Is it a Good Time to Buy a House?
Some analysts are concerned that home prices have appreciated too quickly in Denver, representing a possible bubble. The DMAR’s September report, though, says bubble concerns are unfounded. The truth is, no one can predict what will happen with housing prices, because what happened in the past doesn’t necessarily foretell what will happen in the future.
Several factors could increase Denver rents and home prices in the near future:
- A continued influx of new residents could continue to increase housing demand faster than builders can accommodate. Denver is one of the fastest-growing cities in the country.
- Relocations of major corporate headquarters to the city. Various companies are considering big moves, which would increase jobs and housing demand in Denver. Their plans aren’t final yet, though.
- Mortgage interest rates are at historic lows and have been for years now, but they’re expected to increase over the next few years. Then again, that’s what everyone has been saying for the last few years, and rates have barely inched up in that time. If you’re getting a mortgage to buy your home — and most people are — the higher the interest rate, the less you can borrow.
- Every time rates increase by 0.25 percent, you can afford about 2.5 percent less home. Your ability to borrow $400,000 at 4 percent becomes an ability to borrow just $360,000 at 5 percent. If home prices go up and interest rates increase, you might be able to buy substantially less house in five years than you can today, especially if your income doesn’t increase.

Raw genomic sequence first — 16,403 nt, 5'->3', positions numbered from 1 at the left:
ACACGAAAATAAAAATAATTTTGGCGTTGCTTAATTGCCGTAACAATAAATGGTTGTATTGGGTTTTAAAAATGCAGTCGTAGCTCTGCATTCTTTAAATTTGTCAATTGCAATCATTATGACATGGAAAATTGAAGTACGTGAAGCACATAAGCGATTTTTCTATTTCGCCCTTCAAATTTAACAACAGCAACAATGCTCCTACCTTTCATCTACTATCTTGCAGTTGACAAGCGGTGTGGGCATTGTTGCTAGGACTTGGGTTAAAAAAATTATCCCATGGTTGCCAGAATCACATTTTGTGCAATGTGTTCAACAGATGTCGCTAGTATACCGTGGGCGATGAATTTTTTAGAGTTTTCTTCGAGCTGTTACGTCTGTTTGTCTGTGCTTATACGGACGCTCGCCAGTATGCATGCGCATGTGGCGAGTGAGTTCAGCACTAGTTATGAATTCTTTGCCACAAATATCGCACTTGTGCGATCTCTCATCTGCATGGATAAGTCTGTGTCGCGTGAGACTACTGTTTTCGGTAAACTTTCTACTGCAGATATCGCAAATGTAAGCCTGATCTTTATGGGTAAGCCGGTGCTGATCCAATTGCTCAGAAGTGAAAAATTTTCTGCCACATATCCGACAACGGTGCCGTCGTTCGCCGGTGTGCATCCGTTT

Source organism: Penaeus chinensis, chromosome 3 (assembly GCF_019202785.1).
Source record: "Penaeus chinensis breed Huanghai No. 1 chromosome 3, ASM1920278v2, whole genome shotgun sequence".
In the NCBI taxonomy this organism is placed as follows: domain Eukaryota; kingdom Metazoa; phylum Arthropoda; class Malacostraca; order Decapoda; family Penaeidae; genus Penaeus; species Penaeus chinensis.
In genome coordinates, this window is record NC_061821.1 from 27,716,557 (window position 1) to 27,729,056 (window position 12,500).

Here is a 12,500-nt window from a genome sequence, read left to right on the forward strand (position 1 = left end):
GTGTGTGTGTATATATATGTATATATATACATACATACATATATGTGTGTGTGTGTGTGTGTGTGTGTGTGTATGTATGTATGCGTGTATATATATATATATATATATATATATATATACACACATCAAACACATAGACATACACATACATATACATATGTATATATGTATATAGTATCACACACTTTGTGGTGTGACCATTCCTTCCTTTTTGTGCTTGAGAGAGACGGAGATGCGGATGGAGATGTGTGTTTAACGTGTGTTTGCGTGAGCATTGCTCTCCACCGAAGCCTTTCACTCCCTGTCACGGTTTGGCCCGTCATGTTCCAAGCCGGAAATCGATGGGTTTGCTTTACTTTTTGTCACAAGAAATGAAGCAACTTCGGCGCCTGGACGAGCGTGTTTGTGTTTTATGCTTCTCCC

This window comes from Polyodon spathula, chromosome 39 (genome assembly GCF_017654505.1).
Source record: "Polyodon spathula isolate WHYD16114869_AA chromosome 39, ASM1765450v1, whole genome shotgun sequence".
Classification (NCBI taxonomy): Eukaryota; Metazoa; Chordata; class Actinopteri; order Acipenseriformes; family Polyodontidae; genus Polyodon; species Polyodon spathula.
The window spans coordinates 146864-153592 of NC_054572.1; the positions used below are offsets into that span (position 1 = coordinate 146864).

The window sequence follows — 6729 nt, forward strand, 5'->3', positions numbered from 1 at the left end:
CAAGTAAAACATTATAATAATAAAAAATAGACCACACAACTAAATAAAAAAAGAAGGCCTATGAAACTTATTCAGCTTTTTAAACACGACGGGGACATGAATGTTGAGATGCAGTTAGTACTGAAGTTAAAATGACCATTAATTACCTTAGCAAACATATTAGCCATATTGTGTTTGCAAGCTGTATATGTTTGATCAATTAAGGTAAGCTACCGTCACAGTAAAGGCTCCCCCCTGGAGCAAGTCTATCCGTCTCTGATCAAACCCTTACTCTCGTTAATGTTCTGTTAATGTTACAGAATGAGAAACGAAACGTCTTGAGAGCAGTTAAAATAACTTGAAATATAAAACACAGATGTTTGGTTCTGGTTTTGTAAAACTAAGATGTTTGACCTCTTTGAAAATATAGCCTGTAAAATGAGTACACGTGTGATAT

Is Renting Better for My Finances and Lifestyle Right Now?
The high cost to buy a home in Denver and the major commitment it represents mean that renting will be more appealing to many people, especially given the number of new apartments available. Renting can certainly be more affordable; if all you need is a studio, expect to spend around $600 to $900 a month. However, most people want a little more room than what a studio offers. According to the Apartment Association Metro Denver, the average rent price in metro Denver in Q2 of 2017 was $1,420 compared to Q2 of 2014 when it was $1,117. Even though this may a bit less than a mortgage, it's money that goes into the landlord's pocket and you receive no tax benefits.
Newcomers to Denver and those who expect significant career or life changes in the next few years might be better off with the flexibility of renting while they see how their needs evolve. Rapid career advancement or getting married and having kids could have a big impact on what kind of housing you prefer. Rental property managers are reporting that it’s taking longer to fill vacancies, which means rental prices are stabilizing. And 13,000 new apartments are expected to hit Denver’s housing market by the end of the year, which might impact future rent levels.
The Bottom Line
Simple buy vs. rent reports and calculators don’t take into account all the costs associated with home ownership or all the emotional and lifestyle factors that play into the rent vs. buy decision. You can use them as a starting point, but they can’t make this major choice for you. If you are considering buying a house or condo and wonder how much you can afford, it's good to sit down with a lender and go over your options. If anything, a lender can help you put together a plan to make home buying a reality down the road.
We at Usaj are clearly in favor of home ownership, but we aren’t in the business of helping people make mistakes, as our many positive testimonials show. Feel free to reach out to us if you’re interested in learning more about whether buying a home in Denver is right for you.